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Until recently, I was sure that when past simple and past perfect simple were used in a sentence joined by by the time , past simple would always come in the time clause.I encountered the following sentence:By the time they had finished their homework, it was time for bed.This use is new to me as I know that by the time means that when a happens b happens.

I appreciate your help.

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  • By does not necessarily set up a sequence, which seems to be implied by your when A happens B happens. By T means rather at or before T. Sep 25, 2013 at 19:16

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Seems quite correct to me. Were you thinking it should have read 'By the time it was time for bed, they had finished their homework'? That is also entirely possible as a correct sentence but carries a quite different nuance of meaning. Whilst the first one infers disappointment that there was no time left between homework and bed, the second one emphasises that there had been time available to complete the homework.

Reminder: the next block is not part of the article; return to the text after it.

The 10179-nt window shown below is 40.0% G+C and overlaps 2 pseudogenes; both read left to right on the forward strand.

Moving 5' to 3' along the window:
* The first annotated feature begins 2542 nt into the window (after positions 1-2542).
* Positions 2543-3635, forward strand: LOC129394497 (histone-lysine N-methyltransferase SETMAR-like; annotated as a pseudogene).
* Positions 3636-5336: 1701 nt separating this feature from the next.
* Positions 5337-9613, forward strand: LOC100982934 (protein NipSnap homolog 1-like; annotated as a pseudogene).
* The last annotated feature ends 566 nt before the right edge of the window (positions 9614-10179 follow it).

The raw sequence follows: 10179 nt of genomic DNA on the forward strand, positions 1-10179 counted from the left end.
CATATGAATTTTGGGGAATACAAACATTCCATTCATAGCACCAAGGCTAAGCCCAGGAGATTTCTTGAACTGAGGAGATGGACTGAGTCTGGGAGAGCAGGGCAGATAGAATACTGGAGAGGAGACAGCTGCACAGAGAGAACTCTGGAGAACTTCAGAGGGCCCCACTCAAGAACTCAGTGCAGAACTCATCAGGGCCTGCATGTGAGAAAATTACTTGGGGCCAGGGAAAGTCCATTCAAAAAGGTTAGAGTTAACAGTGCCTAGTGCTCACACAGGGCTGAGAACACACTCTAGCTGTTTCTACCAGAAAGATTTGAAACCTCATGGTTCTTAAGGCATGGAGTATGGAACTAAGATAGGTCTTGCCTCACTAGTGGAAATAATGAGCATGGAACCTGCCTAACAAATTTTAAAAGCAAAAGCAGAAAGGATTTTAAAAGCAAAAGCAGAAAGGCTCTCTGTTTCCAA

By the way, editor, your spell-checker does not accept proper English spelling, only American.

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    The editor is on your browser, not the website. Sep 25, 2013 at 18:57
  • Oh dear, that's Google Chrome. Means they won't get invited to the Queen's garden party!
    – user52780
    Sep 26, 2013 at 9:26
  • There's probably a preference you can set somewhere. Sep 26, 2013 at 13:12
  • No I checked it out. The only language they understand is American English, which is of course a hybrid of English and multiple other languages, English being already a hybrid of Anglo-Saxon, Norman French, Latin, Greek, Arabic, Hindu and goodness-knows what else.
    – user52780
    Sep 26, 2013 at 15:39

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